He was sentenced under article 123(b) of the Drug Act (Dhivehi), which states that refusing to submit a urine sample when arrested on drug-related charges is a crime punishable by a one year jail term.

Following a police special operation in November that saw two MPs arrested from an uninhabited island in Haa Dhaal atoll on suspicion of drug use and alcohol consumption, police said individuals who refused to undergo a urine examination could face prosecution.

Maldivian Democratic Party (MDP) MP for Kaashidhoo Abdullah Jabir and MP for Henveiru-South Haamid Abdul Ghafoor, former President Nasheed’s Press Secretary Mohamed Zuhair, his wife Mariyam Faiza, and former President Nasheed’s Chief Advisor Ibrahim Hussain Zaki, allegedly refused to cooperate with police in the urine testing procedure.

Meanwhile, police sent cases of two individuals aged 23 and 39 who refused to provide urine samples to the Prosecutor General’s Office (PGO) in December.


Jumhoree Party MP Abdulla Jabir jumps back to MDP, pledges to oust President Waheed

Ousted Jumhoree Party (JP) Deputy leader and MP Abdulla Jabir has rejoined the Maldivian Democratic Party (MDP), pledging to oust President Mohamed Waheed Hassan.

The MP for Kaashidhoo signed with MDP last night during the party’s ‘Vaudhuge Dhathuru’ (Journey of pledges) campaign tour near the island of Hulhudhufaaru in Raa Atoll.

After joining the MDP, Jabir told the local press that he had joined the party because he believed it was with MDP that he saw progress in politics. He also said that he would spend all his time committed to MDP and its success.

Jabir added that despite the MDP candidate losing the weekend’s by-election to a Progressive Party of Maldives (PPM) candidate, his joining the party meant an addition of one more parliamentary seat to MDP.

Meanwhile, MDP Parliamentary Group Leader MP Ibrahim Mohamed Solih said the party was working to remove President Waheed and hold early elections, adding that the addition of MP Jabir to the parliamentary group would further this goal.

Jabir’s signing to MDP comes shortly after he was removed from the position of Deputy Leader of the JP in what he described as “a coup” within JP. All members aside from two voted in favor of Jabir’s removal from his position following the vote taken by the JP council.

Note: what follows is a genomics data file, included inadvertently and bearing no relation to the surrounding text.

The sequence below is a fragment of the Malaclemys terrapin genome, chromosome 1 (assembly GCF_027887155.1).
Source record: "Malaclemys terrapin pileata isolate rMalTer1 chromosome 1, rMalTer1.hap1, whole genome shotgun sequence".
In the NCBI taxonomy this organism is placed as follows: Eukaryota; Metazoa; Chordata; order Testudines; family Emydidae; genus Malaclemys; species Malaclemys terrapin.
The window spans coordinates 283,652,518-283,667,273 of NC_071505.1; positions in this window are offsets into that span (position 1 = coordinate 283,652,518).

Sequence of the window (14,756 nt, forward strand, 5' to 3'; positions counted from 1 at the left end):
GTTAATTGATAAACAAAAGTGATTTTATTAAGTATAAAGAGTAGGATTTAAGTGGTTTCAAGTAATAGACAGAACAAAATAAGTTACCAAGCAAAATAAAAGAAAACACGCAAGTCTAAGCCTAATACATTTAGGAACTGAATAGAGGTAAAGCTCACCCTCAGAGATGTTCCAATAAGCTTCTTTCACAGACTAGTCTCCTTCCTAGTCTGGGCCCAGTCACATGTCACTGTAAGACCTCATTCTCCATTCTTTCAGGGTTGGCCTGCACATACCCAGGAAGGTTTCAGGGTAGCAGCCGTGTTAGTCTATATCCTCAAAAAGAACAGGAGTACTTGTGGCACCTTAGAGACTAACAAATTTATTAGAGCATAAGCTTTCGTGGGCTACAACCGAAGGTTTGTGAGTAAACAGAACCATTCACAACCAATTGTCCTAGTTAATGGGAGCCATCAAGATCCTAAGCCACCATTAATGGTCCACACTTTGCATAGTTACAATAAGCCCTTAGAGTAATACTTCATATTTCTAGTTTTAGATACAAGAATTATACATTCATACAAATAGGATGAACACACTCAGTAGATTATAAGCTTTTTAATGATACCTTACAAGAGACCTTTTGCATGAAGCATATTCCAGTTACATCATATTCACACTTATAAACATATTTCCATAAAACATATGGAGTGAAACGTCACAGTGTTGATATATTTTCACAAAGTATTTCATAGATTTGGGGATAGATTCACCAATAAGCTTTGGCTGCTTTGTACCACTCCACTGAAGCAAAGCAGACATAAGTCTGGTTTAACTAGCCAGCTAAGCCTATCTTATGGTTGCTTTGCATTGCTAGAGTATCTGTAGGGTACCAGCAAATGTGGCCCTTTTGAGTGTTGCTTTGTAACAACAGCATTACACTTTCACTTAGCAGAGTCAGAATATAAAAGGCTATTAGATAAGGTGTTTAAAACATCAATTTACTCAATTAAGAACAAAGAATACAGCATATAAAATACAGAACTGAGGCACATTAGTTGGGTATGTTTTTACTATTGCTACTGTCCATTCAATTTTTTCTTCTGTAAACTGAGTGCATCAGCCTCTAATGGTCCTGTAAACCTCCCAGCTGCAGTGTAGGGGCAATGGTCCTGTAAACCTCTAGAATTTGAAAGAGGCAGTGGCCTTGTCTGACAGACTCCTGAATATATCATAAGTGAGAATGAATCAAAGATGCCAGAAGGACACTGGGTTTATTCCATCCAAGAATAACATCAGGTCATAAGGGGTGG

Previously speaking during an MDP rally held on Ungoofaaru during by-election campaigning, Jabir announced his support for MDP’s campaign to oust President Waheed, and promised to contribute in his personal and financial capacity.

Speaking to Minivan News, Jabir said that he joined the MDP to support its fight against torture and police brutality and to support its democracy movement. He alleged that current government was indulging in acts of corruption and nepotism.

“What we see today is that Waheed’s government is resorting to brutality and torture is run like a corrupt and nepotistic regime that dishonors business agreements,” he said.

Asked why he had left MDP previously, Jabir stated that there was “no need to talk about the past”.

“What happened in the past should stay in the past. This is a new chapter. I look forward to work with the MDP parliamentary group to liberate this country from Waheed’s brutality and his corrupt government,” he said.

Antagonism towards Waheed’s government

Jabir became an outspoken critic of President Waheed after he was arrested from the inhabited island Hodaidhoo and alleged police brutality.

Those arrested included MDP MP Hamid Abdul Ghafoor – also the party’s international spokesperson – along with former SAARC Secretary General and Special Envoy to the former President, Ibrahim Hussain Zaki, former Press Secretary Mohamed Zuhair and his wife Mariyam Faiz.

Police claimed they found large amounts of “suspected” drugs and alcohol upon searching the island with a court warrant. The arrests were made “based on information received by police intelligence,” police said.

Recently, resorts owned by Jabir were issued with final warning notices for non-payment of rent. The move came days after he turned against the government, and was described by Jabir as the government’s effort to destroy a political opponent.

“I know following the recent political developments and due to my new opposition to the current government, [President] Waheed has now ordered the tourism minister to issue the repayment notice so as to threaten his political opponents,” declared Jabir.

“This is highly politically motivated. He knew I was the one behind submitting the amendment to parliamentary regulations to make the impeachment vote a secret ballot. It was I who in the first place drafted that amendment and gave it to MP Ahmed Amir. They know this but I will still continue to work for that,” he explained.

Since then, Jabir openly declared his support to MDP’s efforts to make parliamentary impeachment votes a secret ballot.

The first amendment proposed to the parliamentary regulations to bring the change by MDP was defeated on the parliament floor. However, a second amendment has been proposed and the parliament is to take a vote on the amendment on Monday.

Defection history

Jabir is well known for his frequent defections from party to party. His first political party was Dhivehi Rayithunge Party (DRP) during the presidency of Maumoon Abdul Gayyoom. He then joined former party of PPM Parliamentary Group leader MP Yameen Abdul Gayoom, the People’s Alliance (PA).

Jabir defected to the JP ahead of the 2008 presidential elections and backed JP leader and business tycoon Gasim Ibrahim.  Jabir was appointed as the party’s deputy leader.